“Hearing” Pictures: Exploring the Visual-Ear Phenomenon

By Annmarie Hoch

At City University of London, researchers have been investigating the phenomenon of “visual ear,” in which visual cues evoke an auditory sensation of the brain. This phenomenon is present in 20% of the population and can be experienced when looking at “noisy gifs” or flashing neon signs. Some researchers think it is a type of synesthesia, an uncommon condition where seeing or hearing music notes, numbers, or letters create the perception of color in the brains of those affected. The researchers found that musicians were more likely to experience visual-ear than non-musicians. The researchers tested subjects by showing them audio and visual stimuli that could lead to the visual-ear phenomenon, asking whether they “heard” the visual stimulus, and observing their brain patterns while the participants observed the stimulus. The researchers found that for participants without visual-ear, the visual and auditory parts of their brains inhibited each other, depending on the type of stimulus. For visual-ear participants, these areas of the brain cooperated with each other to create the visual-ear phenomenon. This research supports the idea that visual-ear and synesthesia are caused by cross-wiring of different neural areas. Those participants also had better performance on both the audio and visual components than those without, which the researchers connected to improved musical ability, hypothesizing that this was why many musicians had visual-ear.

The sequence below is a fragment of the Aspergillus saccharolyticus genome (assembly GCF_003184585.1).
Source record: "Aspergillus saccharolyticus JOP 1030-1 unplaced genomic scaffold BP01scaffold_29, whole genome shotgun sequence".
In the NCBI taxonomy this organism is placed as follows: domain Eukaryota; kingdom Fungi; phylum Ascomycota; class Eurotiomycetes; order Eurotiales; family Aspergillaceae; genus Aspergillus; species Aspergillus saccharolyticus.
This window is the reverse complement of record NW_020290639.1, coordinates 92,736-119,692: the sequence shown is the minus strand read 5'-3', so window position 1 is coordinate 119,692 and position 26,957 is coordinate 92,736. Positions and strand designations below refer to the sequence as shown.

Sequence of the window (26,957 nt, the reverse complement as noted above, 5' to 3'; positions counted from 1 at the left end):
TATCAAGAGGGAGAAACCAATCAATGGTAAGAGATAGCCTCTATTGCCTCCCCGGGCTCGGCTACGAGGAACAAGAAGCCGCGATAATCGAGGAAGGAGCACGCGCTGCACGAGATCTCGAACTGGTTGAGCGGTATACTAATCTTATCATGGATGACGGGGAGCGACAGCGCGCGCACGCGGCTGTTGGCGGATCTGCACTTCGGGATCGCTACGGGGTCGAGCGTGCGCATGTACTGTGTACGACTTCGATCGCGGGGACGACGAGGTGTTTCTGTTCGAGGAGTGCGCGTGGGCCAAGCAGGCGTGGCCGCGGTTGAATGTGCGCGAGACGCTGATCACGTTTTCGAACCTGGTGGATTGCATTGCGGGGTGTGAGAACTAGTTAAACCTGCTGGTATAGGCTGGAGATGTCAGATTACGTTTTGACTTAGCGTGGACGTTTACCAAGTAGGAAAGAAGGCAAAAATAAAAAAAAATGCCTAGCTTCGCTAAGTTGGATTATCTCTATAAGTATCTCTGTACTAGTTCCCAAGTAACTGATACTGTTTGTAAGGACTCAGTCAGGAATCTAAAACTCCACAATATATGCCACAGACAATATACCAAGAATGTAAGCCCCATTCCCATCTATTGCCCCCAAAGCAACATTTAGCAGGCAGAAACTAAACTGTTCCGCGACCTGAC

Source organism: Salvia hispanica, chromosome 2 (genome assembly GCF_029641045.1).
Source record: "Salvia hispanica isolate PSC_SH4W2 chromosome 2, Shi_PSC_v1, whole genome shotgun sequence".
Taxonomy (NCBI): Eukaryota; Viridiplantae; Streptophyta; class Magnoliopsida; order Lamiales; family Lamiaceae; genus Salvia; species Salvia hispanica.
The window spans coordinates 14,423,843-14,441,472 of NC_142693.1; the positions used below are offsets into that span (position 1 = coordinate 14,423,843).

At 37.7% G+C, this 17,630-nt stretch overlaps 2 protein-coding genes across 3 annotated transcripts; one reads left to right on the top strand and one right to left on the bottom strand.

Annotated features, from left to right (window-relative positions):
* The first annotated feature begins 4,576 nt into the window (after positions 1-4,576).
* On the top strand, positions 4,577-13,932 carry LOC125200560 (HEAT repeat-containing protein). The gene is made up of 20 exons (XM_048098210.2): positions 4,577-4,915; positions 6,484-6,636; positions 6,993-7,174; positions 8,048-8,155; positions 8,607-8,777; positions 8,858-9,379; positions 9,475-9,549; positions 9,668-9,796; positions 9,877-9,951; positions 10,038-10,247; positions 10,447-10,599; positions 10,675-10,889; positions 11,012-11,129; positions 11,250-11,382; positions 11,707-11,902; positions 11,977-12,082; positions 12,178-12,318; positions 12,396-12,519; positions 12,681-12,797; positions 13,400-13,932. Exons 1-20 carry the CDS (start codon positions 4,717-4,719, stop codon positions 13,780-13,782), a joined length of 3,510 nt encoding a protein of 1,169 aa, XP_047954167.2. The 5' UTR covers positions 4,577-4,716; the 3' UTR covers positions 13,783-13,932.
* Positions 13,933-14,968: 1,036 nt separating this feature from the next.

City University London. (2019, March 27). People 'hear' flashes due to disinhibited flow of signals around the brain, suggests study: Study sheds light on why some people hear the 'skipping pylon' and other 'noisy GIFs'. ScienceDaily. Retrieved April 2, 2019 from www.sciencedaily.com/releases/2019/03/190327112710.htm